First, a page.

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If your project has any third-party dependencies, and so (nowadays) you're going to set up requirements.txt and virtualenv and whatever anyway, I can see that you're going to think things like "this XML parser in the standard library is just getting in the way; I can get a better one from PyPi".

But I think a lot of the value of a large standard library is that it makes it possible to write more programs without needing that first third-party dependency.

This is particularly good if you're using Python as a piece of glue inside something that isn't principally a Python project. It's easy to imagine a Python script doing a little bit of code generation in the build system of some larger project that wants to parse an XML file.

I think the biggest problem is going from zero third-party dependencies to one and more. Adding that very first one is a huge pain since there are many ways of doing it with many different trade offs. It is also time consuming and tedious. The various tools like you mention are best at adding even more dependencies, but are hurdles for the very first one.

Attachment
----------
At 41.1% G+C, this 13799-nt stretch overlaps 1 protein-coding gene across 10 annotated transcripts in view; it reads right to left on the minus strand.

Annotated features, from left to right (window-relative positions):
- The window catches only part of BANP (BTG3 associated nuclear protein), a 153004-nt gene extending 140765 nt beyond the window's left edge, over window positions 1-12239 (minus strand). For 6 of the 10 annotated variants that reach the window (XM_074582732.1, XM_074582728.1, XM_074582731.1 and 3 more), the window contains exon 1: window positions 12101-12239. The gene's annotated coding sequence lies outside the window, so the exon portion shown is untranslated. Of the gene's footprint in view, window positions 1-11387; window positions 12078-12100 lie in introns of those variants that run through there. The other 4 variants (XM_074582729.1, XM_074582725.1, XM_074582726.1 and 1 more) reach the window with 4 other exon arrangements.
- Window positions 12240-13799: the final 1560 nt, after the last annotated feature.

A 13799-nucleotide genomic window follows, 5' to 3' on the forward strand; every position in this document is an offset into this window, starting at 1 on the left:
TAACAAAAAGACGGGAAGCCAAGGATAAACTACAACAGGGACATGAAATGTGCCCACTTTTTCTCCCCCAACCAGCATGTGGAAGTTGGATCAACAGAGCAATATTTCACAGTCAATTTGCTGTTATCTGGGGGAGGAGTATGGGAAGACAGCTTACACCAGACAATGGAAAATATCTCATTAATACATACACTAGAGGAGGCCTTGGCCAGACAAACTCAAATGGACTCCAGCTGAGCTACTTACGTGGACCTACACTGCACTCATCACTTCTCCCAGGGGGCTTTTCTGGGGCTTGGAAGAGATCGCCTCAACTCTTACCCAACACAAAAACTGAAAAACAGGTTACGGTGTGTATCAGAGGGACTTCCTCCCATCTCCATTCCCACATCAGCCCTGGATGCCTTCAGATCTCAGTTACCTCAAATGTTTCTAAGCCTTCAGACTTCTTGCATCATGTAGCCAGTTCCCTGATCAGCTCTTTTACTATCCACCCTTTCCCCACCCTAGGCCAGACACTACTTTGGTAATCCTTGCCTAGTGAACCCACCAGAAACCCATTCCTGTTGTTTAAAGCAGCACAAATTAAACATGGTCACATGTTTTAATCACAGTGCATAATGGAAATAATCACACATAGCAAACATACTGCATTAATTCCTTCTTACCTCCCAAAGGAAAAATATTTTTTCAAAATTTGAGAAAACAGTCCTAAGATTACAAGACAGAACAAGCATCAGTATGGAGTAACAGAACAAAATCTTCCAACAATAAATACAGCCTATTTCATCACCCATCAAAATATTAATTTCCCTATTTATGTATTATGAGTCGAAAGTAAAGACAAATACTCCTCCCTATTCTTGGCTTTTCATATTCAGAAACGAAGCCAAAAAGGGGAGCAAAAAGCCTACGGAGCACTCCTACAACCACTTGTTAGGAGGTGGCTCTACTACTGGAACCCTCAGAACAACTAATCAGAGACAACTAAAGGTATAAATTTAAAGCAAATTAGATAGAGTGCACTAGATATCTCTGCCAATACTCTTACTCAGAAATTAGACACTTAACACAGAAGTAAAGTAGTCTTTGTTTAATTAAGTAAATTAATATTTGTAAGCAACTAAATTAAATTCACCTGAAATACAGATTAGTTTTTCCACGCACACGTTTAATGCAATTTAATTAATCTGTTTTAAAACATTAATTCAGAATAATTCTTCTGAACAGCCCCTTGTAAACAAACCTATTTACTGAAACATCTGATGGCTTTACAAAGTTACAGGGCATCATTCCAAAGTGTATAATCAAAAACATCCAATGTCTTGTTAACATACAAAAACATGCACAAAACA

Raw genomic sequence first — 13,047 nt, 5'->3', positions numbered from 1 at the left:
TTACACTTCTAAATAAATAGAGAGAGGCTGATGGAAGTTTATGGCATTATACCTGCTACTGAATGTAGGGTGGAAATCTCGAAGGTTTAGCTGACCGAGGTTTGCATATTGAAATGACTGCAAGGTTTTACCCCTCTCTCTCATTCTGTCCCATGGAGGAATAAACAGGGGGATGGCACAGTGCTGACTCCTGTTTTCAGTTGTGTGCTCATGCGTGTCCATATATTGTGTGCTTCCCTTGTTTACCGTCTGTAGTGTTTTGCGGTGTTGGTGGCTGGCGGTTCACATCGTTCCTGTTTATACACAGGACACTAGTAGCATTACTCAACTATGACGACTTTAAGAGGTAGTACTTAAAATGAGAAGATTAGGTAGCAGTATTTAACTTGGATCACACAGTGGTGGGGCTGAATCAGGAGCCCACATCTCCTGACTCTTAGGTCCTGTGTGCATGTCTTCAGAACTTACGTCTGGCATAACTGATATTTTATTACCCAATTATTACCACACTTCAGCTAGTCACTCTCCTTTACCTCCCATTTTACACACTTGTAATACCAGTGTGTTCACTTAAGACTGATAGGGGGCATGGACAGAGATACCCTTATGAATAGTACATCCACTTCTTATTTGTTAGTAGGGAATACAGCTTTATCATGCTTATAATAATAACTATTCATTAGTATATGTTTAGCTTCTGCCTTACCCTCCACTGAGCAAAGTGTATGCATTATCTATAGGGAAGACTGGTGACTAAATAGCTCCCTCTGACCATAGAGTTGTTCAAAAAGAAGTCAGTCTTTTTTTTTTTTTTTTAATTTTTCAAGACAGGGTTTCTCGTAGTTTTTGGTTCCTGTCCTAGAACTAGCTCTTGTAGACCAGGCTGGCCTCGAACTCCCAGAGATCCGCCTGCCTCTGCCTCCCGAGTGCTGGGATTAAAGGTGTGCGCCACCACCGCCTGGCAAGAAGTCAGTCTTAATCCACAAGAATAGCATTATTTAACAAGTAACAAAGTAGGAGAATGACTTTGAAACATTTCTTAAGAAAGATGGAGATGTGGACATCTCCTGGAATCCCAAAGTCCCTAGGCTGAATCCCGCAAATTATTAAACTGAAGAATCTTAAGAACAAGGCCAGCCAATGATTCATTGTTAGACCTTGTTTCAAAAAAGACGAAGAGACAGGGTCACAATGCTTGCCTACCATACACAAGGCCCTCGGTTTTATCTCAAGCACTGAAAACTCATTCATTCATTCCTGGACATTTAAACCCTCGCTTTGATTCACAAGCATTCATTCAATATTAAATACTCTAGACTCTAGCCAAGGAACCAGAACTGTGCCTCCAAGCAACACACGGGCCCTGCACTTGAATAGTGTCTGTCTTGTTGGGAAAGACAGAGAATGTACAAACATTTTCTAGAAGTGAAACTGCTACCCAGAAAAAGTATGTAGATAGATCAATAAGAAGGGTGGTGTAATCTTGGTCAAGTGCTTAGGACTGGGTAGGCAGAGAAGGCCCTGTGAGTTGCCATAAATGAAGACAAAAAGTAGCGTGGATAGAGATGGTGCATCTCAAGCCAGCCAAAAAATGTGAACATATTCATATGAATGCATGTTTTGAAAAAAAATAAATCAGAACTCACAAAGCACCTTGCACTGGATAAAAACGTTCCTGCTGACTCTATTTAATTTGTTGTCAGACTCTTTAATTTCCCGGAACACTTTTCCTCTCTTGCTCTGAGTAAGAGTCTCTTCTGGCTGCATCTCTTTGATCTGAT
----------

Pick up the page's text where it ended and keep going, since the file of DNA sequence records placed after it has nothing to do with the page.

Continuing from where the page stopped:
Not true. The more external dependencies you add, the more likely it is that one of them will break. I try to have as few external dependencies as possible, and to pick dependencies that are robust and reliably maintained. There is so much Python code on GitHub that is just broken out of the box. When people try your software and it fails to install because your nth dependency is broken or won't build on their system, you're lucky if they open an issue. Most potential users will just end up looking for an alternative and not even report the problem.

To add one more third party dependency when you already have some is as simple as adding one more to whatever solution you are already using (eg another line in requirements or running a command).